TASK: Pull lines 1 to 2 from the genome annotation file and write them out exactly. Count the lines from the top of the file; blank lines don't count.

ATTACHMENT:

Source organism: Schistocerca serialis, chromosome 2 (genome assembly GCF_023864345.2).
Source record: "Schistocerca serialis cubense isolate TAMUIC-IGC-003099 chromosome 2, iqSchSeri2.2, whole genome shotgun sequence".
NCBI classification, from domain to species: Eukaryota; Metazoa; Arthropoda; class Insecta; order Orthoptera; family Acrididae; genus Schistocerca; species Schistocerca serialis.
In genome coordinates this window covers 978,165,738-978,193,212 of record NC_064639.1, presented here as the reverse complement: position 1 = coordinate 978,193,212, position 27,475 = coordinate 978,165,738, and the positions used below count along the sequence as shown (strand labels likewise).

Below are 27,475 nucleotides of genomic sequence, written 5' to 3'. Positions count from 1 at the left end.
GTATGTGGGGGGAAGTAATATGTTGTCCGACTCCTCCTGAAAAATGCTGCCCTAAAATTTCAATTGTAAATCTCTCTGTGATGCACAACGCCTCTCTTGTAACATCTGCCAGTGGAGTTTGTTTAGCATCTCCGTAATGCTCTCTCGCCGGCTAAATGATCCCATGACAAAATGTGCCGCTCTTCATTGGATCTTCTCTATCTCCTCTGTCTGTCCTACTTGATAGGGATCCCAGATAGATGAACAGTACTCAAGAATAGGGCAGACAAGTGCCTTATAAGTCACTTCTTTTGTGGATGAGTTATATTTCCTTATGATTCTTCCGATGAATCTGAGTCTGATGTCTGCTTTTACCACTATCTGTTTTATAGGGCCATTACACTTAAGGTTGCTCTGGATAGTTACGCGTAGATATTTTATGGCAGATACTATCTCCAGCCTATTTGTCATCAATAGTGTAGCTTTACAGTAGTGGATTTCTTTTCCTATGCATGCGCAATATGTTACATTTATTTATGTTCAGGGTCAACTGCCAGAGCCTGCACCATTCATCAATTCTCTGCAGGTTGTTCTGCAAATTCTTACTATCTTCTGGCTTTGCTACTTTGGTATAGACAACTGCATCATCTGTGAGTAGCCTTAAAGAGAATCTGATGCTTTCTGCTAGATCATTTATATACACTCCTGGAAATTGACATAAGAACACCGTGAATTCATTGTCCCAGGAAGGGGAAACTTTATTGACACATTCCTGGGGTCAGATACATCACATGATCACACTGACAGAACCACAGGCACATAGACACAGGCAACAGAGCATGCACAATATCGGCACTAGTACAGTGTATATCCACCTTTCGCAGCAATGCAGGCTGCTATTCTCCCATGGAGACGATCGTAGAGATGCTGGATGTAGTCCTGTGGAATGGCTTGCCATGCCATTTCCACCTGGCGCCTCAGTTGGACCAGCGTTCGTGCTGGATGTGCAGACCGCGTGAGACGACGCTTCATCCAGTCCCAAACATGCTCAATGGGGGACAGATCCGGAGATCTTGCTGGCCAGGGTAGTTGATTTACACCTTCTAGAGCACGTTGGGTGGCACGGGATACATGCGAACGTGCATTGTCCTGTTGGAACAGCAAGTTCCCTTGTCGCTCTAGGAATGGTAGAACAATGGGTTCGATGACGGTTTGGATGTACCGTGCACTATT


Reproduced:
Source organism: Schistocerca serialis, chromosome 2 (genome assembly GCF_023864345.2).
Source record: "Schistocerca serialis cubense isolate TAMUIC-IGC-003099 chromosome 2, iqSchSeri2.2, whole genome shotgun sequence".